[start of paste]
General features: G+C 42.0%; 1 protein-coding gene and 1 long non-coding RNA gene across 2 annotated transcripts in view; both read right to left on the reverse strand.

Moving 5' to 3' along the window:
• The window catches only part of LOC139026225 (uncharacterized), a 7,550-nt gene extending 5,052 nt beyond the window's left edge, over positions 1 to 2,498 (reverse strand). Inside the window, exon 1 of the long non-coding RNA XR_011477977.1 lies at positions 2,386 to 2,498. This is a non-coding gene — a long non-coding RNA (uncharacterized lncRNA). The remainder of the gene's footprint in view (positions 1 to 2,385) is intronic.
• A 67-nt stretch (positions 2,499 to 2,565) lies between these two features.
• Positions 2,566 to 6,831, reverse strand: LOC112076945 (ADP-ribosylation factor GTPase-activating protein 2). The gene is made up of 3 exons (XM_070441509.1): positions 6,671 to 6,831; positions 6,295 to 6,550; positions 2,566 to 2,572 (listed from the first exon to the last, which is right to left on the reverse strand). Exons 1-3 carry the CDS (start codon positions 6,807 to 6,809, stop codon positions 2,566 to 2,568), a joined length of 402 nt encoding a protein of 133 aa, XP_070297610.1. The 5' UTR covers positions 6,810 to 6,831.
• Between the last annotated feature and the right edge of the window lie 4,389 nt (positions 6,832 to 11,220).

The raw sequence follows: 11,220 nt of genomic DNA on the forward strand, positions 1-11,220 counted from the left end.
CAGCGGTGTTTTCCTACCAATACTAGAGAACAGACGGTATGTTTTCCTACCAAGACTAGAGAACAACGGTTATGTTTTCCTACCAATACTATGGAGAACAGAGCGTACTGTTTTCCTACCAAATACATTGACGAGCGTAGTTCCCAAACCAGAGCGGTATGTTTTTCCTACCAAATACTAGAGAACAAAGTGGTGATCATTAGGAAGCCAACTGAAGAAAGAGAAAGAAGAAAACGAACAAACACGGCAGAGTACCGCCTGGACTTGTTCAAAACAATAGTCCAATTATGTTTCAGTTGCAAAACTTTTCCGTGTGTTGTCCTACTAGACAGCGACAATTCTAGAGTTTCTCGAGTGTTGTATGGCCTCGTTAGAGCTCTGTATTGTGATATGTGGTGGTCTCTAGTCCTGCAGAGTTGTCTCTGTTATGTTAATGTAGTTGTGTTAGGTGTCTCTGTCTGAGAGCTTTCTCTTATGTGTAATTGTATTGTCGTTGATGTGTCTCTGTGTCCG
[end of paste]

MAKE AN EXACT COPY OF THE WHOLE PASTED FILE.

General features: G+C 42.0%; 1 protein-coding gene and 1 long non-coding RNA gene across 2 annotated transcripts in view; both read right to left on the reverse strand.

Moving 5' to 3' along the window:
• The window catches only part of LOC139026225 (uncharacterized), a 7,550-nt gene extending 5,052 nt beyond the window's left edge, over positions 1 to 2,498 (reverse strand). Inside the window, exon 1 of the long non-coding RNA XR_011477977.1 lies at positions 2,386 to 2,498. This is a non-coding gene — a long non-coding RNA (uncharacterized lncRNA). The remainder of the gene's footprint in view (positions 1 to 2,385) is intronic.
• A 67-nt stretch (positions 2,499 to 2,565) lies between these two features.
• Positions 2,566 to 6,831, reverse strand: LOC112076945 (ADP-ribosylation factor GTPase-activating protein 2). The gene is made up of 3 exons (XM_070441509.1): positions 6,671 to 6,831; positions 6,295 to 6,550; positions 2,566 to 2,572 (listed from the first exon to the last, which is right to left on the reverse strand). Exons 1-3 carry the CDS (start codon positions 6,807 to 6,809, stop codon positions 2,566 to 2,568), a joined length of 402 nt encoding a protein of 133 aa, XP_070297610.1. The 5' UTR covers positions 6,810 to 6,831.
• Between the last annotated feature and the right edge of the window lie 4,389 nt (positions 6,832 to 11,220).

The raw sequence follows: 11,220 nt of genomic DNA on the forward strand, positions 1-11,220 counted from the left end.
CAGCGGTGTTTTCCTACCAATACTAGAGAACAGACGGTATGTTTTCCTACCAAGACTAGAGAACAACGGTTATGTTTTCCTACCAATACTATGGAGAACAGAGCGTACTGTTTTCCTACCAAATACATTGACGAGCGTAGTTCCCAAACCAGAGCGGTATGTTTTTCCTACCAAATACTAGAGAACAAAGTGGTGATCATTAGGAAGCCAACTGAAGAAAGAGAAAGAAGAAAACGAACAAACACGGCAGAGTACCGCCTGGACTTGTTCAAAACAATAGTCCAATTATGTTTCAGTTGCAAAACTTTTCCGTGTGTTGTCCTACTAGACAGCGACAATTCTAGAGTTTCTCGAGTGTTGTATGGCCTCGTTAGAGCTCTGTATTGTGATATGTGGTGGTCTCTAGTCCTGCAGAGTTGTCTCTGTTATGTTAATGTAGTTGTGTTAGGTGTCTCTGTCTGAGAGCTTTCTCTTATGTGTAATTGTATTGTCGTTGATGTGTCTCTGTGTCCG